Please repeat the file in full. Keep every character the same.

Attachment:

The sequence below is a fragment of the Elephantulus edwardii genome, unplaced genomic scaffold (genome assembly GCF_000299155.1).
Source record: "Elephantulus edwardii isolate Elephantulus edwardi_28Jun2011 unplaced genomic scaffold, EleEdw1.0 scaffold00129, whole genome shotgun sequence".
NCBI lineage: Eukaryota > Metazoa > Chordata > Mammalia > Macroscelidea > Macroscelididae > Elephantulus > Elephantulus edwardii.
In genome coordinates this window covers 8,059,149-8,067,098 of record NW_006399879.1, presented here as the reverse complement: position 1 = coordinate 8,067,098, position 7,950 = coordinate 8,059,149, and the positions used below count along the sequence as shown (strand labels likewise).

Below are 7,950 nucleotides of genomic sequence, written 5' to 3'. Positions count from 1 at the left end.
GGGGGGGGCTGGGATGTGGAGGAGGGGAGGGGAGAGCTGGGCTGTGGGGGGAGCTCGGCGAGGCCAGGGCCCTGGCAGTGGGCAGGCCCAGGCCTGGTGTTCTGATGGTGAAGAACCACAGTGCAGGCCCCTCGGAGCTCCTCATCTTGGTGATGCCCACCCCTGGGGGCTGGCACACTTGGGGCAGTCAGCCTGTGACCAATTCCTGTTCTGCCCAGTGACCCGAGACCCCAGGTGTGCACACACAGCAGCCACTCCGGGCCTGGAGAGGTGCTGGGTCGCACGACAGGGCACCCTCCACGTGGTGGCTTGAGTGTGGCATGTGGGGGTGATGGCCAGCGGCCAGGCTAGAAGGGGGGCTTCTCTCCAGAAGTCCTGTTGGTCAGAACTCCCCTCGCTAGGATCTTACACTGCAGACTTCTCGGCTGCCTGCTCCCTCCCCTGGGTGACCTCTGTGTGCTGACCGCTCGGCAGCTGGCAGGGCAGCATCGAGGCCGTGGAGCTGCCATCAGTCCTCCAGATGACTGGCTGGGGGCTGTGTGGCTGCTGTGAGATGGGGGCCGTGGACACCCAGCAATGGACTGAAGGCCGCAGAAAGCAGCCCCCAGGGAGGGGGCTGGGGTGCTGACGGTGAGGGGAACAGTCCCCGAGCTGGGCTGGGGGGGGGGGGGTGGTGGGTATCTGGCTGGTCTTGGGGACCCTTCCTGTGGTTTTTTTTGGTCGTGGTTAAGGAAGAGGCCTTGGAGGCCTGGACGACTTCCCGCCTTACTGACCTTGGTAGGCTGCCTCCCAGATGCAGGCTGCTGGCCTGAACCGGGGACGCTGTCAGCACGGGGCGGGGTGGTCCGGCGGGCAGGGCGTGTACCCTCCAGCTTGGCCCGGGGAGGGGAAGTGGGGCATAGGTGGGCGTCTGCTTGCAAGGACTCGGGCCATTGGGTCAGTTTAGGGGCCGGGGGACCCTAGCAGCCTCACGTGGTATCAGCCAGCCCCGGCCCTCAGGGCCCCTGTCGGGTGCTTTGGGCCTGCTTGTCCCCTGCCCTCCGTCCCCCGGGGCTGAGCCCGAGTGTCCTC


The sequence below is a fragment of the Elephantulus edwardii genome, unplaced genomic scaffold (genome assembly GCF_000299155.1).
Source record: "Elephantulus edwardii isolate Elephantulus edwardi_28Jun2011 unplaced genomic scaffold, EleEdw1.0 scaffold00129, whole genome shotgun sequence".
NCBI lineage: Eukaryota > Metazoa > Chordata > Mammalia > Macroscelidea > Macroscelididae > Elephantulus > Elephantulus edwardii.
In genome coordinates this window covers 8,059,149-8,067,098 of record NW_006399879.1, presented here as the reverse complement: position 1 = coordinate 8,067,098, position 7,950 = coordinate 8,059,149, and the positions used below count along the sequence as shown (strand labels likewise).

Below are 7,950 nucleotides of genomic sequence, written 5' to 3'. Positions count from 1 at the left end.
GGGGGGGGCTGGGATGTGGAGGAGGGGAGGGGAGAGCTGGGCTGTGGGGGGAGCTCGGCGAGGCCAGGGCCCTGGCAGTGGGCAGGCCCAGGCCTGGTGTTCTGATGGTGAAGAACCACAGTGCAGGCCCCTCGGAGCTCCTCATCTTGGTGATGCCCACCCCTGGGGGCTGGCACACTTGGGGCAGTCAGCCTGTGACCAATTCCTGTTCTGCCCAGTGACCCGAGACCCCAGGTGTGCACACACAGCAGCCACTCCGGGCCTGGAGAGGTGCTGGGTCGCACGACAGGGCACCCTCCACGTGGTGGCTTGAGTGTGGCATGTGGGGGTGATGGCCAGCGGCCAGGCTAGAAGGGGGGCTTCTCTCCAGAAGTCCTGTTGGTCAGAACTCCCCTCGCTAGGATCTTACACTGCAGACTTCTCGGCTGCCTGCTCCCTCCCCTGGGTGACCTCTGTGTGCTGACCGCTCGGCAGCTGGCAGGGCAGCATCGAGGCCGTGGAGCTGCCATCAGTCCTCCAGATGACTGGCTGGGGGCTGTGTGGCTGCTGTGAGATGGGGGCCGTGGACACCCAGCAATGGACTGAAGGCCGCAGAAAGCAGCCCCCAGGGAGGGGGCTGGGGTGCTGACGGTGAGGGGAACAGTCCCCGAGCTGGGCTGGGGGGGGGGGGGTGGTGGGTATCTGGCTGGTCTTGGGGACCCTTCCTGTGGTTTTTTTTGGTCGTGGTTAAGGAAGAGGCCTTGGAGGCCTGGACGACTTCCCGCCTTACTGACCTTGGTAGGCTGCCTCCCAGATGCAGGCTGCTGGCCTGAACCGGGGACGCTGTCAGCACGGGGCGGGGTGGTCCGGCGGGCAGGGCGTGTACCCTCCAGCTTGGCCCGGGGAGGGGAAGTGGGGCATAGGTGGGCGTCTGCTTGCAAGGACTCGGGCCATTGGGTCAGTTTAGGGGCCGGGGGACCCTAGCAGCCTCACGTGGTATCAGCCAGCCCCGGCCCTCAGGGCCCCTGTCGGGTGCTTTGGGCCTGCTTGTCCCCTGCCCTCCGTCCCCCGGGGCTGAGCCCGAGTGTCCTC